Seeing stars: a molecular and morphological investigation of the Odontasteridae (Asteroidea)
Type of Degreedissertation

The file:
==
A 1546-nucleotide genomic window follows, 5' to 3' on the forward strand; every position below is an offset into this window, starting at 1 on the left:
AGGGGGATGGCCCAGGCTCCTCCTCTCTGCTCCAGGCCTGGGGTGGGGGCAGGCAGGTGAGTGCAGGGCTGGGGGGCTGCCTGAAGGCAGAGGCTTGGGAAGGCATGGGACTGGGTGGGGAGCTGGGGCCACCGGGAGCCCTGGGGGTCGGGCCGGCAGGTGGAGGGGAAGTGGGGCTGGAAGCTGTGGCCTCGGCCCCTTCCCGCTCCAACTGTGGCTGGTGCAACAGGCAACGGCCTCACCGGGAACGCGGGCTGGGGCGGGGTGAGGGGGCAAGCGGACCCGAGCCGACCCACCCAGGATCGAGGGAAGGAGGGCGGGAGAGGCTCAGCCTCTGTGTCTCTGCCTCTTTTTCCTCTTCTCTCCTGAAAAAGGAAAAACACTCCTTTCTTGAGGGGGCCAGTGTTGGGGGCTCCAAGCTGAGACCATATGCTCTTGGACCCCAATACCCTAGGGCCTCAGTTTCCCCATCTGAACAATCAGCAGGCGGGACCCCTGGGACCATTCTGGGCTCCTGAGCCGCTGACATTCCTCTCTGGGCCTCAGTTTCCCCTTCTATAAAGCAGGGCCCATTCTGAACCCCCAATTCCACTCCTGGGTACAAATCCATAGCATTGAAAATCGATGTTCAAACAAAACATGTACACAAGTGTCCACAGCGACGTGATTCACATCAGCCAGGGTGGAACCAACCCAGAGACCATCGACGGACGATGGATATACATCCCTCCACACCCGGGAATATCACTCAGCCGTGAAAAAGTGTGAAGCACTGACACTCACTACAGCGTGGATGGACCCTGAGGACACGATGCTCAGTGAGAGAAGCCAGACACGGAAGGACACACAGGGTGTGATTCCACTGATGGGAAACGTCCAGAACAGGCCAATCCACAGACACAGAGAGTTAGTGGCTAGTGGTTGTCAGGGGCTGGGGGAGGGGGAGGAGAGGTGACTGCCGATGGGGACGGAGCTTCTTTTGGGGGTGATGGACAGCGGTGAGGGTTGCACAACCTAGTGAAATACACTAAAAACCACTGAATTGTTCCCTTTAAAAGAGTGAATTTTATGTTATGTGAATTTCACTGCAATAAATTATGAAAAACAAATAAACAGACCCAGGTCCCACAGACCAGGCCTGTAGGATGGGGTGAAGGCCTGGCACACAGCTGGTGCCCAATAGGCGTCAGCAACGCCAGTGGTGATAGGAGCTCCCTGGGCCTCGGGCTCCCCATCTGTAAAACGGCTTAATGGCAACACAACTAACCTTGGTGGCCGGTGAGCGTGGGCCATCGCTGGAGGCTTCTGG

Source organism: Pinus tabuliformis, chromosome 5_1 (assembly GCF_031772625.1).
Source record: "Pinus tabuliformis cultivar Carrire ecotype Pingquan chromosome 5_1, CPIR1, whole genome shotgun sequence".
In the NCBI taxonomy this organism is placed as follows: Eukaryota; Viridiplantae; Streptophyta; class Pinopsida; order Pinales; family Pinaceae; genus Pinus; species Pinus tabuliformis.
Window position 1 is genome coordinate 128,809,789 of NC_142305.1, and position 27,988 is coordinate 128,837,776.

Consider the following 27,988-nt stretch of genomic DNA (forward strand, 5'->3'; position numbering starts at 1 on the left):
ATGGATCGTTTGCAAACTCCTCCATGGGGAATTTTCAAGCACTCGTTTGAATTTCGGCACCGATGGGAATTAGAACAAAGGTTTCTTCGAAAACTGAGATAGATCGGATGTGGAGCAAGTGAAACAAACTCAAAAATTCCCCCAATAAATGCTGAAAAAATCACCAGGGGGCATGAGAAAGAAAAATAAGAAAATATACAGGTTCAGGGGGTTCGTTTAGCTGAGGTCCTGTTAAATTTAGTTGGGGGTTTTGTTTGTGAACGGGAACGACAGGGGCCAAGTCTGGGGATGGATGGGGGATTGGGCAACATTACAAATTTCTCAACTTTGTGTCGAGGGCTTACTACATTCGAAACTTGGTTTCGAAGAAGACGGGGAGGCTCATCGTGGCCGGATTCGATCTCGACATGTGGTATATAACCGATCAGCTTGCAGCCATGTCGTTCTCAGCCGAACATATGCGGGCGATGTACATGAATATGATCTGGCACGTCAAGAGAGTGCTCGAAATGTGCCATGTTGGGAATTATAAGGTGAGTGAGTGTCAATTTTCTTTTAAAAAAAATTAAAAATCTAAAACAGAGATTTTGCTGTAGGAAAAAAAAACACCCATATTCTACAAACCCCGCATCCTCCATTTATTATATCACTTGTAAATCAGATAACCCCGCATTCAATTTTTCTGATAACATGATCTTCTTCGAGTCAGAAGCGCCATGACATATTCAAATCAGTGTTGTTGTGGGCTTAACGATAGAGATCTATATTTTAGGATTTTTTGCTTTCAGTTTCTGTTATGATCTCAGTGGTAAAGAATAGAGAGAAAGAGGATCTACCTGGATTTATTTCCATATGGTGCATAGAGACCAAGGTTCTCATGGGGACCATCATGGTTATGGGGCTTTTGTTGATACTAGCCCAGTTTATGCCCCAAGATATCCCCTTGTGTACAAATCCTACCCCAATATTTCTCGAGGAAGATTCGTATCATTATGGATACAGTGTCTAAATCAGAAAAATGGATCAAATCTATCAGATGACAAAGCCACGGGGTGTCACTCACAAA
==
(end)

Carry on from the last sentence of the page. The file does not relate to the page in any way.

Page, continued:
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Odontasterids (Asteroidea: Echinodermata) comprise a clade described by A.E. Verrill in 1899 and are placed within Valvatida, a derived assemblage of sea stars. Boasting a worldwide distribution, Odontasterids are found in the Southern, Atlantic, and Pacific Oceans, with a concentration in cold-water habitats, in high latitudes in the Southern Hemisphere. Most of species of Odontasteridae are from the lower shelf and upper bathyal region, though some have been collected in the tidal zone. Odontasteridae includes the following genera: Acodontaster, Diabocilla, Diplodontias, Eurygonias, Hoplaster, and Odontaster, which are typically characterized by two series of equal, opposite and usually conspicuous marginal plates without intermarginal channels. They also usually possess triangular mouths and two rows of tubefeet with suckers. This group of organisms occupies an important role in marine environments and is important to the understanding of marine systems. To date, the phylogenetic and evolutionary history within the Odontasteridae has not been rigorously examined. Here, a comprehensively sampled molecular and morphological phylogenetic analysis of the Odontasteridae to assess interrelationships among and between genera is presented. More specifically, the recent evolutionary history of the genus Odontaster throughout the Western Antarctic waters and on the South American shelf is examined. The mitochondrial 16S ribosomal and cytochrome c oxidase subunit I (COI) genes were sequenced from adult and larval specimens. Finally, at a finer scale, high resolution genetic markers (microsatellites) are used to look at the circumpolar population structure of Odontaster validus.